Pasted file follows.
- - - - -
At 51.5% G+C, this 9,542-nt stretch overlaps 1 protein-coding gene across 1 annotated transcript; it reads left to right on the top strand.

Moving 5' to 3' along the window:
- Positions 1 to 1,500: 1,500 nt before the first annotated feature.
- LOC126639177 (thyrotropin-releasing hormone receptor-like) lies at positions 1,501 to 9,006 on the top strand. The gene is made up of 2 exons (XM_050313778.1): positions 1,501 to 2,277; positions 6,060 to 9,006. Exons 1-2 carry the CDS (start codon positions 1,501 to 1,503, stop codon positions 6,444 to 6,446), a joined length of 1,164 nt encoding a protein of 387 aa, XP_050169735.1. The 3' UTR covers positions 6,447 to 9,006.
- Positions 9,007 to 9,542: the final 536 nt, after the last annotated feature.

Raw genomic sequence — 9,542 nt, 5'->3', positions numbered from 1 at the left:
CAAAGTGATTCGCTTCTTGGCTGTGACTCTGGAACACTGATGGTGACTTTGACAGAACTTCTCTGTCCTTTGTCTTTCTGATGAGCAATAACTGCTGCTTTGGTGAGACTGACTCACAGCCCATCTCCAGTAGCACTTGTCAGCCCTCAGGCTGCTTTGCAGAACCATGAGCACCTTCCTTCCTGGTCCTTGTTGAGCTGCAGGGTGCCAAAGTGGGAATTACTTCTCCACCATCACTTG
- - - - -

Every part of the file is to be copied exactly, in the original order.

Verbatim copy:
At 51.5% G+C, this 9,542-nt stretch overlaps 1 protein-coding gene across 1 annotated transcript; it reads left to right on the top strand.

Moving 5' to 3' along the window:
- Positions 1 to 1,500: 1,500 nt before the first annotated feature.
- LOC126639177 (thyrotropin-releasing hormone receptor-like) lies at positions 1,501 to 9,006 on the top strand. The gene is made up of 2 exons (XM_050313778.1): positions 1,501 to 2,277; positions 6,060 to 9,006. Exons 1-2 carry the CDS (start codon positions 1,501 to 1,503, stop codon positions 6,444 to 6,446), a joined length of 1,164 nt encoding a protein of 387 aa, XP_050169735.1. The 3' UTR covers positions 6,447 to 9,006.
- Positions 9,007 to 9,542: the final 536 nt, after the last annotated feature.

Raw genomic sequence — 9,542 nt, 5'->3', positions numbered from 1 at the left:
CAAAGTGATTCGCTTCTTGGCTGTGACTCTGGAACACTGATGGTGACTTTGACAGAACTTCTCTGTCCTTTGTCTTTCTGATGAGCAATAACTGCTGCTTTGGTGAGACTGACTCACAGCCCATCTCCAGTAGCACTTGTCAGCCCTCAGGCTGCTTTGCAGAACCATGAGCACCTTCCTTCCTGGTCCTTGTTGAGCTGCAGGGTGCCAAAGTGGGAATTACTTCTCCACCATCACTTG